Here are some typical diseases of old age
Arthritis is a common ailment in older dogs and one that is often not addressed by owners as it is seen as ‘old age’. Arthritis is a debilitating and painful disease that robs a pet of much of the enjoyment of life. Symptoms include difficulty rising, stiffness, slowed walking, irritability and reclusiveness.
You may also notice that your old dog's muscles are atrophying as their activity level declines. There are many food supplements and medications that can be used to reduce pain and increase enjoyment of life for arthritic dogs.
Cancer can occur in older dogs, with signs including abnormal growths under the skin, swellings, poor appetite or increased drinking, and difficulty breathing, exercising or toileting.
Kidney disease is common in old dogs. Signs can include increased thirst and urination, vomiting and weight loss.
Liver disease may occur in the oldies, with general unwellness, vomiting, lack of appetite and sometimes noticeable jaundice (with yellowing of the gums and conjunctiva of the eyes).
Cataracts are common in older dogs. The eyes become cloudy and loss of eyesight may cause the dog to bang into things and stop retrieving objects. However, many old dogs also develop a greying of the eyes from changes in the lens that does not generally affect sight. It is important to get any eye changes checked by your vet and treatment sought if cataracts are diagnosed.
Behavioural changes are also common. Just as ageing humans begin to forget things and are more susceptible to mental conditions, your ageing dog may confront age-related cognitive and behaviour changes.
Regular check-ups with your vet are recommended
Most of these changes are rather subtle and can be addressed in a proactive manner. Regular senior health exams can help catch and treat these problems before they control your dog’s life.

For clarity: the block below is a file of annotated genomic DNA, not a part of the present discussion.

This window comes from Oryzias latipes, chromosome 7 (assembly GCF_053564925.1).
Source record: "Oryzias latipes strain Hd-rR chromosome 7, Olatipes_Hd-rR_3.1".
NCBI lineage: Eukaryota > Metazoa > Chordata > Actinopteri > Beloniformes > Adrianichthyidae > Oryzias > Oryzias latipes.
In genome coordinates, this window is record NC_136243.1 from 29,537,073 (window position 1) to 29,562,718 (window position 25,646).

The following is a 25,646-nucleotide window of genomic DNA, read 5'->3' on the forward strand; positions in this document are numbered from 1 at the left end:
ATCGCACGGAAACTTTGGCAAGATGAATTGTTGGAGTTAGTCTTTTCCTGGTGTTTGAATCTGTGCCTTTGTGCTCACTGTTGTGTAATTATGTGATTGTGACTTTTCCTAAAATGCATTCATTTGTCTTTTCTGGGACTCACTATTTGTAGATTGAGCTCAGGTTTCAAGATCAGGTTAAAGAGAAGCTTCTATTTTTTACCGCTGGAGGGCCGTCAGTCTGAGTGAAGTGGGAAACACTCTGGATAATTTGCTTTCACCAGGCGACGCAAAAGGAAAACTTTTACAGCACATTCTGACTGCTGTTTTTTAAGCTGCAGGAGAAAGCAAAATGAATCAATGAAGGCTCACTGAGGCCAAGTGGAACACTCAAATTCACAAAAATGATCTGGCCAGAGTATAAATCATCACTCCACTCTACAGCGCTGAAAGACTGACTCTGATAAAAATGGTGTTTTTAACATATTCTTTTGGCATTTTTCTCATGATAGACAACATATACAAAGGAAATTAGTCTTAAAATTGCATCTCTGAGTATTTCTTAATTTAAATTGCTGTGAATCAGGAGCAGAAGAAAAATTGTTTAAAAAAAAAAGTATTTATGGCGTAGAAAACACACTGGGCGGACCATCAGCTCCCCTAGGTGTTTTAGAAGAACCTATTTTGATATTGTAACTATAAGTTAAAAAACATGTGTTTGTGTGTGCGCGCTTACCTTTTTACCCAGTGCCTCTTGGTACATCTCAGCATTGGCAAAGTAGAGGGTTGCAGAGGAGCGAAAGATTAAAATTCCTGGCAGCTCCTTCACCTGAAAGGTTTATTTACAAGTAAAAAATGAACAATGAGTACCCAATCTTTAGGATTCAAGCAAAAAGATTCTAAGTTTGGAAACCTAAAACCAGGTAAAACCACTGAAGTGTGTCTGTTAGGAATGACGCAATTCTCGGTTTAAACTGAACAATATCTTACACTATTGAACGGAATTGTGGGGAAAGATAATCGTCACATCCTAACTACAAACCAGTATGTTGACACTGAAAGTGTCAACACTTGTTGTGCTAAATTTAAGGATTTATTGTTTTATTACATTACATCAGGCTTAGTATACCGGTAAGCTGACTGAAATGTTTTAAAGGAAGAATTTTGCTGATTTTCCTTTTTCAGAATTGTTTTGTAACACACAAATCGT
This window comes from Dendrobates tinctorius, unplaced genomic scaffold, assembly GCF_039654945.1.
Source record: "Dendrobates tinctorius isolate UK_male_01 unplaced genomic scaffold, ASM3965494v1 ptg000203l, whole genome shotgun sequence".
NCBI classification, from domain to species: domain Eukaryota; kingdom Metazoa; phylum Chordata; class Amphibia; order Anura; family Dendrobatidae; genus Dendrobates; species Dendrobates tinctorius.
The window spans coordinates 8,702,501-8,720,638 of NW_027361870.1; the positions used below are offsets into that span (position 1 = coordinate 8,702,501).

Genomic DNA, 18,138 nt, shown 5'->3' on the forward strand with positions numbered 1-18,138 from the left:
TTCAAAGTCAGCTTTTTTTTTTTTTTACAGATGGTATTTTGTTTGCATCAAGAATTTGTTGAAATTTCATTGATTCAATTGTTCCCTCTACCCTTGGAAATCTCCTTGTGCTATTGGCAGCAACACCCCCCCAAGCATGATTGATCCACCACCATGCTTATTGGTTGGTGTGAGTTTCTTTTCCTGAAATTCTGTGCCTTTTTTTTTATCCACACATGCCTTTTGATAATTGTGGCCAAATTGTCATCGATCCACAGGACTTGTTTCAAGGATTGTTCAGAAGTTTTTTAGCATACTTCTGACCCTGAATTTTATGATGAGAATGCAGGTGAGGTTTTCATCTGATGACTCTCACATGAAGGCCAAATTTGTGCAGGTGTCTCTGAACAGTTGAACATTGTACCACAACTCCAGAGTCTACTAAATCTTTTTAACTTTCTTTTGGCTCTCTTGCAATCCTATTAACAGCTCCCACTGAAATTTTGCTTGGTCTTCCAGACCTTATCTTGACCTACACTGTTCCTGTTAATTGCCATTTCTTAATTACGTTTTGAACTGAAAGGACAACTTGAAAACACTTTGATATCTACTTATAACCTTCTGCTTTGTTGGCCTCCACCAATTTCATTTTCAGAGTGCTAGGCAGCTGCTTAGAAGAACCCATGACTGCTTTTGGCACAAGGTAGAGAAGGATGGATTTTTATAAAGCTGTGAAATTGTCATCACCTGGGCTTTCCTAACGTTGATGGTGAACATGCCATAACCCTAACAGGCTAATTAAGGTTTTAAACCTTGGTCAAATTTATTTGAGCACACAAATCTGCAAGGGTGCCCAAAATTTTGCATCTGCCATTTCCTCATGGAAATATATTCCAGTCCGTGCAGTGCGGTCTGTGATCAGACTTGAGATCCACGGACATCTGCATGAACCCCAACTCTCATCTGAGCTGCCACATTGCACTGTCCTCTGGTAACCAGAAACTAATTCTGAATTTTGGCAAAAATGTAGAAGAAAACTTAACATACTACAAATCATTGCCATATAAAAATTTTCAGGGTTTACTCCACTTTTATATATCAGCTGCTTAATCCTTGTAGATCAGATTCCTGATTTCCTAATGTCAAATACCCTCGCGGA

The best way to care for an older dog is to ensure he or she receives good preventative health care. Most health problems in dogs occur when they are older and many old-age problems may not be detected by owners at home so do require regular vet visits. The good news is that many of these problems are treatable, and even if not curable, your dog can have a high quality of life for many additional years with a combination of veterinary and home care.
Many health problems may be detected by a vet check or simple tests before the owner has even realised that the dog is unwell. Regular veterinary checks for older dogs will detect problems early – when they can be best managed or treated.
As well as increasing the quality of life for your older dog, you benefit by having controlled health care costs, as early disease detection is less costly than treating a dog during a crisis episode.
A senior dog visit
At their annual check, your senior dog will get a thorough clinical examination and your vet will ask you questions about any changes in behaviour (drinking more, change in amount eaten, difficulty in getting up, going up stairs or walking) that may indicate a problem. Based on this, your vet may also recommend a blood test and urine test to check for age-related problems.
There are common old-age dog problems, which include arthritis, skin lumps, dental problems and kidney disease (see 'Old age changes and illness').
Some symptoms of old age
You may see signs of old-age disease, which you should bring to your vet's attention. These may include:
- weight loss or loss of appetite
- foul breath/dental disease
- drinking and/or urinating more than usual
- incontinence or toileting inside
- decrease in vision
- swollen belly
- excessive panting or exercise intolerance
- persistent coughing or gagging
- changes in behaviour.
If your vet detects any of these problems, a treatment plan can be worked out to suit you and your pet.
Just as the health care needs of humans change as we age, so do those of our pets. It is critical to work closely with your veterinarian to devise a health plan that best suits your senior pet.
Regular check-ups and reviews of your dog’s health give them the best chance for a comfortable and long life.